Leninism is not to be confused with Marxism, but it often is. Marxism is a theory of history with little practical application, whereas Leninism is a blueprint for political organization in the real world. Marx predicted incorrectly that society would move through a series of stages automatically over time, with socialism finally emerging in exhausted industrial societies. Lenin was impatient and wanted to make a revolution in agrarian, non-industrialized Russia, and so he made some innovations.
The central concept of Leninism is the vanguard party, a group of professional revolutionaries who focus on organizing the proletariat and spreading propaganda to create what they called revolutionary consciousness. Marx said the workers would unite for revolution themselves; Lenin said that the workers had to be taught to want revolution. Hence the vanguard party had to force socialism into existence, rather than waiting for it to appear automatically.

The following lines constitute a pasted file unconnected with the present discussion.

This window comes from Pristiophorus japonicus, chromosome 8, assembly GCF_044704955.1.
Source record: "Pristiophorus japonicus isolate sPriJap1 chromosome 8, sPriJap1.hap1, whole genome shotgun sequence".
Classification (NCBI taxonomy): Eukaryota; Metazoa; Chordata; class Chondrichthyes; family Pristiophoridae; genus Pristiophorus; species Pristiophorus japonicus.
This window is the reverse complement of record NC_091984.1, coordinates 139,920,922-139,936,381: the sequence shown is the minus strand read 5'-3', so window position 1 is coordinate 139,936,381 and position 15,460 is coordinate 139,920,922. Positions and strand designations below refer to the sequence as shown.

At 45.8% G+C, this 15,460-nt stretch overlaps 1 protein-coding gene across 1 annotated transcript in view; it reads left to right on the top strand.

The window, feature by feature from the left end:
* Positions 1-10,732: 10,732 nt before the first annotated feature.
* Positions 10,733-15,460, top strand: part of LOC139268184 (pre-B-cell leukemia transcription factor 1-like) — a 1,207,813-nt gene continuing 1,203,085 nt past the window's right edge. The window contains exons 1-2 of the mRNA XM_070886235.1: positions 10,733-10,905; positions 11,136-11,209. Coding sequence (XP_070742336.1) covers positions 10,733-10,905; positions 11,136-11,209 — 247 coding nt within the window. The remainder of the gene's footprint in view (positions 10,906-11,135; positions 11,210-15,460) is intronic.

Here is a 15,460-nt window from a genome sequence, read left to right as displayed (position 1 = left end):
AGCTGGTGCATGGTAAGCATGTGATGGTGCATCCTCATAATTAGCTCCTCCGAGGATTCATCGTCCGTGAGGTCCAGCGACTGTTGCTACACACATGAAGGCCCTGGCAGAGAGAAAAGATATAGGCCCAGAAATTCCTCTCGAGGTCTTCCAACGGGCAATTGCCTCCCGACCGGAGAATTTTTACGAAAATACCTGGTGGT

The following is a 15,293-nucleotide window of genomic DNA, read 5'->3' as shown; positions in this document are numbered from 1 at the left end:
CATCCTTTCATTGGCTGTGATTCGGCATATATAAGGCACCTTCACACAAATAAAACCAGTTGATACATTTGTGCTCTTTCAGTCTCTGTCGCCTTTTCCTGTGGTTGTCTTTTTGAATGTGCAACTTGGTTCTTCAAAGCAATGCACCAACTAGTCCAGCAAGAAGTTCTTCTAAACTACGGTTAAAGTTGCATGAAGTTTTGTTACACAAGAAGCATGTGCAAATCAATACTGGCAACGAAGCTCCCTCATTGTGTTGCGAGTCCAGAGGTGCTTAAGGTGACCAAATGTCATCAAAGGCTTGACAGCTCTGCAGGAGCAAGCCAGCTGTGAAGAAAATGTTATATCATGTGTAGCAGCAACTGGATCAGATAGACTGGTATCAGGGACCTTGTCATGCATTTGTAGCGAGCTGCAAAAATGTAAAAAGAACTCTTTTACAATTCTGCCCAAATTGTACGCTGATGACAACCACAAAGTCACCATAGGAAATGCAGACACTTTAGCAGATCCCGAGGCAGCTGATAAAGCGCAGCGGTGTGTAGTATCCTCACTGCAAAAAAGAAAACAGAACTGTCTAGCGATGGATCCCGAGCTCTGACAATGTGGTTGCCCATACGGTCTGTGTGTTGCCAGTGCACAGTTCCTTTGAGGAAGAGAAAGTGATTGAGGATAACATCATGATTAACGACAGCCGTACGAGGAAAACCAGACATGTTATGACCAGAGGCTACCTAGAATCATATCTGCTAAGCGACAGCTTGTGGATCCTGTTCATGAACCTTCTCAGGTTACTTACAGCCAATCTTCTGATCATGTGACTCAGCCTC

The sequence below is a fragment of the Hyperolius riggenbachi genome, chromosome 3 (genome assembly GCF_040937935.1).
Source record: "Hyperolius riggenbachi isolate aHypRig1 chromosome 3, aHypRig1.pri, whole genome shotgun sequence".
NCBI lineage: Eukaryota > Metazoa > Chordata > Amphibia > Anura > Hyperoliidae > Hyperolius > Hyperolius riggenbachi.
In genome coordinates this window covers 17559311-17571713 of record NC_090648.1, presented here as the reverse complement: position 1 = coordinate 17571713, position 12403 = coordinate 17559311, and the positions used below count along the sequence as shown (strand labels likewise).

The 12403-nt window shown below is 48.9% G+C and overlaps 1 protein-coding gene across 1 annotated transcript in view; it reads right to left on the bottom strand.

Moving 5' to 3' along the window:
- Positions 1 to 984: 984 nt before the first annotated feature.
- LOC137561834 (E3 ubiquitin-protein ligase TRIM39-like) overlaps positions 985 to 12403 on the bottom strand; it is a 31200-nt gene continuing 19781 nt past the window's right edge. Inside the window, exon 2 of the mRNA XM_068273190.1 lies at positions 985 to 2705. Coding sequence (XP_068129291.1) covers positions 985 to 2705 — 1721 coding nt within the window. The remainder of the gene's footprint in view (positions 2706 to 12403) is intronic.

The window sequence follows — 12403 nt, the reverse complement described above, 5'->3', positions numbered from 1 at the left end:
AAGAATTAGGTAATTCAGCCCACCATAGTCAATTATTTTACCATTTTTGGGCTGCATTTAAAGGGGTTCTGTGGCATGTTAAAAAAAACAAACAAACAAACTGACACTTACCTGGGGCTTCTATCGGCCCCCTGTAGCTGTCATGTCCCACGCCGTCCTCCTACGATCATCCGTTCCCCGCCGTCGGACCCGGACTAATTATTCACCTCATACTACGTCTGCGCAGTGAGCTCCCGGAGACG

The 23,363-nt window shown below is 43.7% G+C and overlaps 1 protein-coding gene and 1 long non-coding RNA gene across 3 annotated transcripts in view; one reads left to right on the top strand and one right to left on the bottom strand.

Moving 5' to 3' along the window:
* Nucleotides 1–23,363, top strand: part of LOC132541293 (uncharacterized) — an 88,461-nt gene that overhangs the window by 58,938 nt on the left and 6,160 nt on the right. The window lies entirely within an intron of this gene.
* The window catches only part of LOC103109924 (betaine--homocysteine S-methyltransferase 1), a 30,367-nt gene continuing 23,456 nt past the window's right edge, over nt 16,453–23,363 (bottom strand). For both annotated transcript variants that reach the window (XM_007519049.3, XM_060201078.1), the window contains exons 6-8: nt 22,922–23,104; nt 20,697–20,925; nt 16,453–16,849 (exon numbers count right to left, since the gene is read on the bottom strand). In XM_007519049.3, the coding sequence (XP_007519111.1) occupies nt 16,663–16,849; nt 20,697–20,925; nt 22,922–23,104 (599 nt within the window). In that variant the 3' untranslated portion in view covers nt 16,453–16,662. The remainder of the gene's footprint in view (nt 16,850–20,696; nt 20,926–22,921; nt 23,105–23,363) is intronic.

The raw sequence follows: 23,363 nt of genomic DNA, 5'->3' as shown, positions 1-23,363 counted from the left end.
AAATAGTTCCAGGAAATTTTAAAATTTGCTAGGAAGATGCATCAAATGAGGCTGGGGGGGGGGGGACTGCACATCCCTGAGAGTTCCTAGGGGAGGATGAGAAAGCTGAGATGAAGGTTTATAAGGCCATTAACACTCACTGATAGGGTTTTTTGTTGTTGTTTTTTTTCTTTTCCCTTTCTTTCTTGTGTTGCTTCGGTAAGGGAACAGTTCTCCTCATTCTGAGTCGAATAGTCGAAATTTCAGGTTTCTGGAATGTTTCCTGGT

Marx theorized that the dictatorship of the proletariat would be the rule of a whole social class arising spontaneously from below; Lenin implemented a literal dictatorship of the vanguard party from above. Hence, while much has been made of the differences between Leninism and Stalinism, the development of something similar to Stalinism is an integral risk of Leninism: how else is a small band of conspirators to impose wholesale social and economic change on a society but through violence? As a programme for practical action, Leninism makes moral judgements about social classes in a way Marx did not: Marx had praise for the bourgeoisie as a necessary phase in society's evolution, whereas Lenin's doctrine required their forced extermination. Combined with the absolute loyalty that a party which saw itself as embodying history demanded, it was a short step indeed to kulaks and gulags and terror-famines.